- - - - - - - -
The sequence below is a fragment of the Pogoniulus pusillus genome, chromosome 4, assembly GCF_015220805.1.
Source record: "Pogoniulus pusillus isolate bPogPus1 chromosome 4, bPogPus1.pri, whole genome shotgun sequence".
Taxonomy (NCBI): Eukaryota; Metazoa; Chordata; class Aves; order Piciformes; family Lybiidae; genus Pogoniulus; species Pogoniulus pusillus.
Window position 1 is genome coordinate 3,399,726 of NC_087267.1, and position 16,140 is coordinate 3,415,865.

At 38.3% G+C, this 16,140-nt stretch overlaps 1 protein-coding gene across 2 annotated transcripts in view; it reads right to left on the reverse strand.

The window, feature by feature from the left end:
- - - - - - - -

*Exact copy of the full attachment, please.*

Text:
The sequence below is a fragment of the Pogoniulus pusillus genome, chromosome 4, assembly GCF_015220805.1.
Source record: "Pogoniulus pusillus isolate bPogPus1 chromosome 4, bPogPus1.pri, whole genome shotgun sequence".
Taxonomy (NCBI): Eukaryota; Metazoa; Chordata; class Aves; order Piciformes; family Lybiidae; genus Pogoniulus; species Pogoniulus pusillus.
Window position 1 is genome coordinate 3,399,726 of NC_087267.1, and position 16,140 is coordinate 3,415,865.

At 38.3% G+C, this 16,140-nt stretch overlaps 1 protein-coding gene across 2 annotated transcripts in view; it reads right to left on the reverse strand.

The window, feature by feature from the left end: